A Survey of Spanish Posters and Related Graphics at the National Archives

This post is by Daniel Dancis, a Textual Records Archivist and blogger at The Text Message. The National Archives Catalog includes digitized posters and graphics with Spanish text that run the gamut from World War II propaganda posters to contemporary public service announcements. Many of the posters were created for use abroad but there is … Continue reading A Survey of Spanish Posters and Related Graphics at the National Archives

You Can’t Do Business with Hitler

Office for Emergency Management, 179-WP-28, https://catalog.archives.gov/id/533886 The Office for Emergency Management created several radio series for the American homefront during World War II. Among these was You Can't Do Business with Hitler. We in the Moving Image and Sound Branch branch have recently worked to process this and other freshly-digitized materials from the OEM. You … Continue reading You Can’t Do Business with Hitler

Montford Point Marines

In 1941 the United States had begun to prepare for the possibility of war and consequently, millions of jobs were being created. However, racial discrimination kept African Americans and other minorities from obtaining these defense industry jobs. In response to pressure from A. Philip Randolph, who had been organizing a march on Washington, and other … Continue reading Montford Point Marines

Double Take II: Finding Posters within Photos

This post is by Daniel Dancis, a Textual Records Archivist and blogger at The Text Message. When is a photograph more than just a photograph?   Of the millions of digitized images in the National Archives Catalog it is always a thrill to find something new in an old picture. Even more, discovering a connection between two or … Continue reading Double Take II: Finding Posters within Photos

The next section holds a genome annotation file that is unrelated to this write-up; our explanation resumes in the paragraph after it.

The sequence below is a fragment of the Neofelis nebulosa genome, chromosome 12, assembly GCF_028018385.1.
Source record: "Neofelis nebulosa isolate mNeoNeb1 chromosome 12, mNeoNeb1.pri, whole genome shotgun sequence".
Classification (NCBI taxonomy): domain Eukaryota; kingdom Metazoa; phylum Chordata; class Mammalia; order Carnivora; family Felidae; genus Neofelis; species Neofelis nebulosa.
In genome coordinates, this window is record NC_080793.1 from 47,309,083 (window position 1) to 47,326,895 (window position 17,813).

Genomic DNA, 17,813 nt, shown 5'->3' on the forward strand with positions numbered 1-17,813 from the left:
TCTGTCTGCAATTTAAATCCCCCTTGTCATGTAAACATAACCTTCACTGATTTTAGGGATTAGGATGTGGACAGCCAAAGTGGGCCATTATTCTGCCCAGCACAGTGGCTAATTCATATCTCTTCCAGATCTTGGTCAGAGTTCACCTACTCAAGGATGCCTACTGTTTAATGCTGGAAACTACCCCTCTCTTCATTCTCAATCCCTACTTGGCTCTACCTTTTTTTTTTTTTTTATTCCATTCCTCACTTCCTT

Finding Family in Images of Liberation at Buchenwald

Each year on January 27, the world pauses on International Holocaust Remembrance Day to commemorate the genocide that resulted in the deaths of more than 6 million Jews and 11 million others by the Nazi regime and its collaborators. The United Nations General Assembly decided on January 27 because it is the anniversary of the … Continue reading Finding Family in Images of Liberation at Buchenwald

The Nuremberg Trials, 75 Years Later

The International Military Tribunal, more commonly known at the Nuremberg trials, began this week 75 years ago in Nuremberg, Germany. The trials were a series of military tribunals held to convict major Nazi German leaders on charges of crimes against peace, war crimes, crimes against humanity, and conspiracy to commit each of these crimes. It … Continue reading The Nuremberg Trials, 75 Years Later

We Can Do It!: World War II Posters at the Still Picture Branch

Many recognize Rosie the Riveter’s “We Can Do It!” or Uncle Sam’s “I Want You” posters from World War II. Just as the posters created a rousing call to the public at the time of their creation, they also serve as hallmarks of the Second World War. The Still Picture Branch at the National Archives … Continue reading We Can Do It!: World War II Posters at the Still Picture Branch

RG 263 CIA Published Maps: A Digitization Project In Progress

While we frequently share interesting early maps from the Cartographic Branch holdings, today we wanted to focus on some of Cartographic's more recent maps. The RG 263 CIA Published Maps (also called the CIA Numbered Maps or Numerical Series) is made up of over 22,000 declassified maps. These maps date primarily from the 1940s to … Continue reading RG 263 CIA Published Maps: A Digitization Project In Progress

VJ-Day 75th Anniversary

Friday, August 14th, marks the 75th anniversary of the surrender of the Empire of Japan, ending the Second World War. To commemorate this event, the National Archives Moving Image and Sound Branch would like to present films from our holdings documenting the tremendous moment in world history. After the surrender of German forces on the … Continue reading VJ-Day 75th Anniversary

Double Take: Making Visual Connections in the National Archives Catalog

This post was written by Daniel Dancis. Daniel is a Textual Records Archivist who blogs at The Text Message. Do you remember the card game “memory,” also known as “concentration”? It involves setting up a deck of cards face side down and each player turning over two cards per turn. If the two cards turned … Continue reading Double Take: Making Visual Connections in the National Archives Catalog